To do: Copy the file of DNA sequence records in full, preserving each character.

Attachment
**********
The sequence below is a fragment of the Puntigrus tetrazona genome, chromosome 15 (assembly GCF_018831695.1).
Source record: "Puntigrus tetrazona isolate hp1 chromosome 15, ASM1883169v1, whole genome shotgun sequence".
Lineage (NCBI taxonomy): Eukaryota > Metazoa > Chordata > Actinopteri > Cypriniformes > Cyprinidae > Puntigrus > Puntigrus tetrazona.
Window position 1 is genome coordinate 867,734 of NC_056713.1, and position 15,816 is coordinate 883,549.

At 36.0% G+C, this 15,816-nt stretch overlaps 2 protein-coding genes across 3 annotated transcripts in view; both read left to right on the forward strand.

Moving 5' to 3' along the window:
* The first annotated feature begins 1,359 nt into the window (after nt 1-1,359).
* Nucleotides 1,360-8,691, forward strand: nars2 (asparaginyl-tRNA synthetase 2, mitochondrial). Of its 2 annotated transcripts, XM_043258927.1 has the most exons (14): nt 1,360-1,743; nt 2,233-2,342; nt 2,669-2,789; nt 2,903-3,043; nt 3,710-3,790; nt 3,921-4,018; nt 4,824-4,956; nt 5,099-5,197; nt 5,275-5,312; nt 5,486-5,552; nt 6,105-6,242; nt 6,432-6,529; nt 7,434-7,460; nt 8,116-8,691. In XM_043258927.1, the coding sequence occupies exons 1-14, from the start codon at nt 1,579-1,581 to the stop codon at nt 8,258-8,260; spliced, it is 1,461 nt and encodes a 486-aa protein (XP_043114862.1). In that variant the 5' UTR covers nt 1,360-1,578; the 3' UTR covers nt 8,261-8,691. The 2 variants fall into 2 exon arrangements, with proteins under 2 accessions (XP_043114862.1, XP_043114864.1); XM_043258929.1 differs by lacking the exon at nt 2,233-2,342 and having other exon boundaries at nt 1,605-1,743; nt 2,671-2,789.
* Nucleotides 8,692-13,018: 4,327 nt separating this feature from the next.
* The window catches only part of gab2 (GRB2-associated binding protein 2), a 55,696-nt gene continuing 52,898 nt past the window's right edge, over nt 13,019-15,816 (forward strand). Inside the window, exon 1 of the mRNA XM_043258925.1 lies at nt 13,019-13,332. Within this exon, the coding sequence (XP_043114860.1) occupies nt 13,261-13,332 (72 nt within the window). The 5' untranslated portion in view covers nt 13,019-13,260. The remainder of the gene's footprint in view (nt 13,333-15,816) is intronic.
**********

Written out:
The sequence below is a fragment of the Puntigrus tetrazona genome, chromosome 15 (assembly GCF_018831695.1).
Source record: "Puntigrus tetrazona isolate hp1 chromosome 15, ASM1883169v1, whole genome shotgun sequence".
Lineage (NCBI taxonomy): Eukaryota > Metazoa > Chordata > Actinopteri > Cypriniformes > Cyprinidae > Puntigrus > Puntigrus tetrazona.
Window position 1 is genome coordinate 867,734 of NC_056713.1, and position 15,816 is coordinate 883,549.

At 36.0% G+C, this 15,816-nt stretch overlaps 2 protein-coding genes across 3 annotated transcripts in view; both read left to right on the forward strand.

Moving 5' to 3' along the window:
* The first annotated feature begins 1,359 nt into the window (after nt 1-1,359).
* Nucleotides 1,360-8,691, forward strand: nars2 (asparaginyl-tRNA synthetase 2, mitochondrial). Of its 2 annotated transcripts, XM_043258927.1 has the most exons (14): nt 1,360-1,743; nt 2,233-2,342; nt 2,669-2,789; nt 2,903-3,043; nt 3,710-3,790; nt 3,921-4,018; nt 4,824-4,956; nt 5,099-5,197; nt 5,275-5,312; nt 5,486-5,552; nt 6,105-6,242; nt 6,432-6,529; nt 7,434-7,460; nt 8,116-8,691. In XM_043258927.1, the coding sequence occupies exons 1-14, from the start codon at nt 1,579-1,581 to the stop codon at nt 8,258-8,260; spliced, it is 1,461 nt and encodes a 486-aa protein (XP_043114862.1). In that variant the 5' UTR covers nt 1,360-1,578; the 3' UTR covers nt 8,261-8,691. The 2 variants fall into 2 exon arrangements, with proteins under 2 accessions (XP_043114862.1, XP_043114864.1); XM_043258929.1 differs by lacking the exon at nt 2,233-2,342 and having other exon boundaries at nt 1,605-1,743; nt 2,671-2,789.
* Nucleotides 8,692-13,018: 4,327 nt separating this feature from the next.
* The window catches only part of gab2 (GRB2-associated binding protein 2), a 55,696-nt gene continuing 52,898 nt past the window's right edge, over nt 13,019-15,816 (forward strand). Inside the window, exon 1 of the mRNA XM_043258925.1 lies at nt 13,019-13,332. Within this exon, the coding sequence (XP_043114860.1) occupies nt 13,261-13,332 (72 nt within the window). The 5' untranslated portion in view covers nt 13,019-13,260. The remainder of the gene's footprint in view (nt 13,333-15,816) is intronic.